NWEC presents annual Conservation Eagle Awards

The Okanagan Nation Alliance and Elizabeth May, MP, honored
The NW Energy Coalition’s Bob Olsen Memorial Conservation Eagle award is presented annually to organizations and individuals that demonstrate sustained and effective leadership in building a clean and affordable energy future.  It is the highest award the NW Energy Coalition (NWEC) can bestow.


This year’s honorees, the Okanagan Nation Alliance and Elizabeth May, Member of Parliament and leader of Canada’s Green Party, received their awards in a ceremony hosted by the Pacific Energy Innovation Association (PEIA) on Wednesday, January 11 at the Musqueam Cultural Centre in Vancouver, BC.
The awards were presented by NW Energy Coalition executive director, Nancy Hirsh, who introduced the recipients.Hirsh cited the Okanagan Nation Allliance for its long-term vision, perseverance and commitment to restoring passage for sockeye salmon returning to the waters of the Okanagan Nation.   Those efforts were described this way in a 2014 article in The Globe and Mail:

“For more than a decade, the Okanagan Nation Alliance has been working with tribes in Washington State, the Department of Fisheries and Oceans and the province of British Columbia to restore the Okanagan sockeye run.  And their success has been so remarkable that calling it a miracle in the desert wouldn’t be much of a stretch.”

In introducing Member of Parliament and Leader of the Green Party of Canada, Elizabeth May, Hirsh cited May’s work on environmental issues in parliament and her leadership of the Canadian delegation to the Paris Climate Summit.  She also noted May’s longtime leadership of the Sierra Club Canada.

In his remarks, Chief Byron Louis of the Okanagan Indian Band, Chiefs Executive Council, who accepted the award on behalf of the Okanagan Nation Alliance, discussed the dire effects on public health, such as the greatly increased prevalence of diabetes, that the loss of salmon populations and other forms of environmental degradation have had on first nation communities.  But, he also noted the successes that have been achieved in restoring salmon populations and emphasized that, as sovereign nations, first nation people are uniquely positioned to lead the fight to preserve our natural heritage and are doing so both in Canada and in the United States.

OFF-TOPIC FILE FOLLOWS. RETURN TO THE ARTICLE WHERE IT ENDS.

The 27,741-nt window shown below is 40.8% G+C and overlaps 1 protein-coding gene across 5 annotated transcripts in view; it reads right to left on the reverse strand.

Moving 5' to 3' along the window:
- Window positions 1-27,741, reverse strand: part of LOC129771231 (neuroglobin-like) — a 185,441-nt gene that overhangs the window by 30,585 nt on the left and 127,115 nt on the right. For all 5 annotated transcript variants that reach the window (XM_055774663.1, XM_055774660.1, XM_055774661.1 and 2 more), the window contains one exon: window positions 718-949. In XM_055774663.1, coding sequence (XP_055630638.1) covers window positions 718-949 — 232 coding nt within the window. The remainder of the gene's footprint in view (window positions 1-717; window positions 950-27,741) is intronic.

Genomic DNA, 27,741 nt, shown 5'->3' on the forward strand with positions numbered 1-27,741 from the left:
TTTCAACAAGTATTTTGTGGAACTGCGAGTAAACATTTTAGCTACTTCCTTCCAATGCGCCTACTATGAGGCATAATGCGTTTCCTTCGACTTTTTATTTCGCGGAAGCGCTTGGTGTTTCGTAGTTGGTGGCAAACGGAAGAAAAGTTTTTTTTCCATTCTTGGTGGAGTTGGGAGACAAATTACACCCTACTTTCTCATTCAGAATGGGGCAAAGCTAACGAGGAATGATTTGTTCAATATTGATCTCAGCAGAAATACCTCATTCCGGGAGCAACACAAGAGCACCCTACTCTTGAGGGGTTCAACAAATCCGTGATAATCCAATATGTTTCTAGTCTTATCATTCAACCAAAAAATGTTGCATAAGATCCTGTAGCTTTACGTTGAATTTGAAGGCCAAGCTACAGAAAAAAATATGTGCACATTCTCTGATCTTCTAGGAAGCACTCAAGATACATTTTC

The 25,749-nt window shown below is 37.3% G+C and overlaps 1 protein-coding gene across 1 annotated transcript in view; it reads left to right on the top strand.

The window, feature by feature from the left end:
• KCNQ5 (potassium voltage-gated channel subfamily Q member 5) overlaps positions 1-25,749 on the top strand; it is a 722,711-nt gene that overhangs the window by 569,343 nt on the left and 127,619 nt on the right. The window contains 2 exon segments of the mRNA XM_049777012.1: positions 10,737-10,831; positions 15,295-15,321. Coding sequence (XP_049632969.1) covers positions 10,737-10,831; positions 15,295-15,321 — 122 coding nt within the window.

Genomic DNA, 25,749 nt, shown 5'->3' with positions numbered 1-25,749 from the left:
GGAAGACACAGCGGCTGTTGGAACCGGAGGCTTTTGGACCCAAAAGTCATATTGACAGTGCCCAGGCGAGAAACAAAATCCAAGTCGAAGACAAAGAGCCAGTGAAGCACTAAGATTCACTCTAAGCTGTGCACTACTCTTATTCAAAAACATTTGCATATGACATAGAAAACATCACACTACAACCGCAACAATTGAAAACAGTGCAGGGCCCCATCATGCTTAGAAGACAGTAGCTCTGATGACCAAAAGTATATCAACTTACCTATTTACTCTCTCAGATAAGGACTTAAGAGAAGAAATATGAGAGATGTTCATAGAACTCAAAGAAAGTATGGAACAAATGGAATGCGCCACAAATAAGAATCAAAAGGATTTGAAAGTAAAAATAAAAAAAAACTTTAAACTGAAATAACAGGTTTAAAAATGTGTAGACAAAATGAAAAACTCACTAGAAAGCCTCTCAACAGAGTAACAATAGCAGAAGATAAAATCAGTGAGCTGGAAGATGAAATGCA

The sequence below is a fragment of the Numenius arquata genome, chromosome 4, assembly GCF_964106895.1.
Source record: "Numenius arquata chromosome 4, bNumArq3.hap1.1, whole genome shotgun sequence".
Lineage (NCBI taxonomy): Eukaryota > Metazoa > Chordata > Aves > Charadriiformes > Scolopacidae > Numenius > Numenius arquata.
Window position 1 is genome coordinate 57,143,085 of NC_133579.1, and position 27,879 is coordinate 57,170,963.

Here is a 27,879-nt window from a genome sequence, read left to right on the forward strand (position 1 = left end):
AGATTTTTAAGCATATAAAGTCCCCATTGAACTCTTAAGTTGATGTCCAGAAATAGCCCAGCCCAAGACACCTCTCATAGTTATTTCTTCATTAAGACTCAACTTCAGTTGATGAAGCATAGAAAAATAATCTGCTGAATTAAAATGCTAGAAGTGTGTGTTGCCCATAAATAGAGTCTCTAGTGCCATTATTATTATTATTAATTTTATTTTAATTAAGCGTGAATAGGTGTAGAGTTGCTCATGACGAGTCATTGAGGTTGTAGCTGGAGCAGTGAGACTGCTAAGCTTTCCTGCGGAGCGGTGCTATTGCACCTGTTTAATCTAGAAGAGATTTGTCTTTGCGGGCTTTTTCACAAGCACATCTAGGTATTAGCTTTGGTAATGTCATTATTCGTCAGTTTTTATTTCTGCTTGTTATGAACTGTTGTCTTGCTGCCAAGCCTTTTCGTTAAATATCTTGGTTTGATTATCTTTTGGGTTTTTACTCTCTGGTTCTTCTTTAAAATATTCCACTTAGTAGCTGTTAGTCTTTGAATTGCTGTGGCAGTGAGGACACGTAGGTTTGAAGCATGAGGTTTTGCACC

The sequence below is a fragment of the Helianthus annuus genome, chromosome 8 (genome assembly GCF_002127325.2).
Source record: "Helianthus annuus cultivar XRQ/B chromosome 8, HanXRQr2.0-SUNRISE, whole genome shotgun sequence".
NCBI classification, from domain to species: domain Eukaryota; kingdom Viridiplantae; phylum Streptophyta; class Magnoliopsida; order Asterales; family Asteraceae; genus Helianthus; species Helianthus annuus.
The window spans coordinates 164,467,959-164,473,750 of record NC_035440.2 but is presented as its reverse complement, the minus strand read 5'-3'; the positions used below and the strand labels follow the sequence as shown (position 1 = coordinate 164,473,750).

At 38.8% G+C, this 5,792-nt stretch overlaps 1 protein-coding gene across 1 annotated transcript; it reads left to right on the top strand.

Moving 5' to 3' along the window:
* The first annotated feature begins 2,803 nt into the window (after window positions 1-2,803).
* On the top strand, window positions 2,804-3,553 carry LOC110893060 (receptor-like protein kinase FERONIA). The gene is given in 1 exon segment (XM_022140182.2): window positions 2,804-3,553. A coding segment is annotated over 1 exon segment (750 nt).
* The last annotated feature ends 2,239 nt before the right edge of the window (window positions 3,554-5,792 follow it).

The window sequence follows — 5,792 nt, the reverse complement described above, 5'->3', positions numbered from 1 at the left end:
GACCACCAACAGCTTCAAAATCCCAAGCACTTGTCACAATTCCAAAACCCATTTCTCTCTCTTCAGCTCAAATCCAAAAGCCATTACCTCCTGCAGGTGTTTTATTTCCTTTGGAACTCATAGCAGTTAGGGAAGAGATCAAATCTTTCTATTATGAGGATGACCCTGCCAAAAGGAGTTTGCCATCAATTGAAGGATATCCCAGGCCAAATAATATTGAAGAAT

Elizabeth May, discussed the tatters into which Canada’s environmental review processes have fallen after being progressively weakened during the last decade.  Calling existing processes “a dog’s breakfast of wildly disparate review standards”, that has been corrupted by political interference, May expressed hope, if not confidence, that the integrity of the process, which is now under review by a parliamentary committee, can be restored.


In closing, NWEC executive director Hirsh expressed thanks to Scott Stanners, PEIA president, for hosting the award ceremony and Penny Cochrane, who serves on the boards of both PEIA and the NW Energy Coalition for her dedication to the environmental cause and for organizing the ceremony.

For more information contact:

Sean O’Leary, sean@nwenergy.org (206) 621-0094; cell (603) 661-3586
About the NW Energy Coalition:
The NW Energy Coalition is a 35-year-old alliance of 100 environmental, labor, civic, faith and human service organizations, progressive utilities and businesses in Idaho, Montana, Oregon Washington and British Columbia committed to a clean and affordable energy future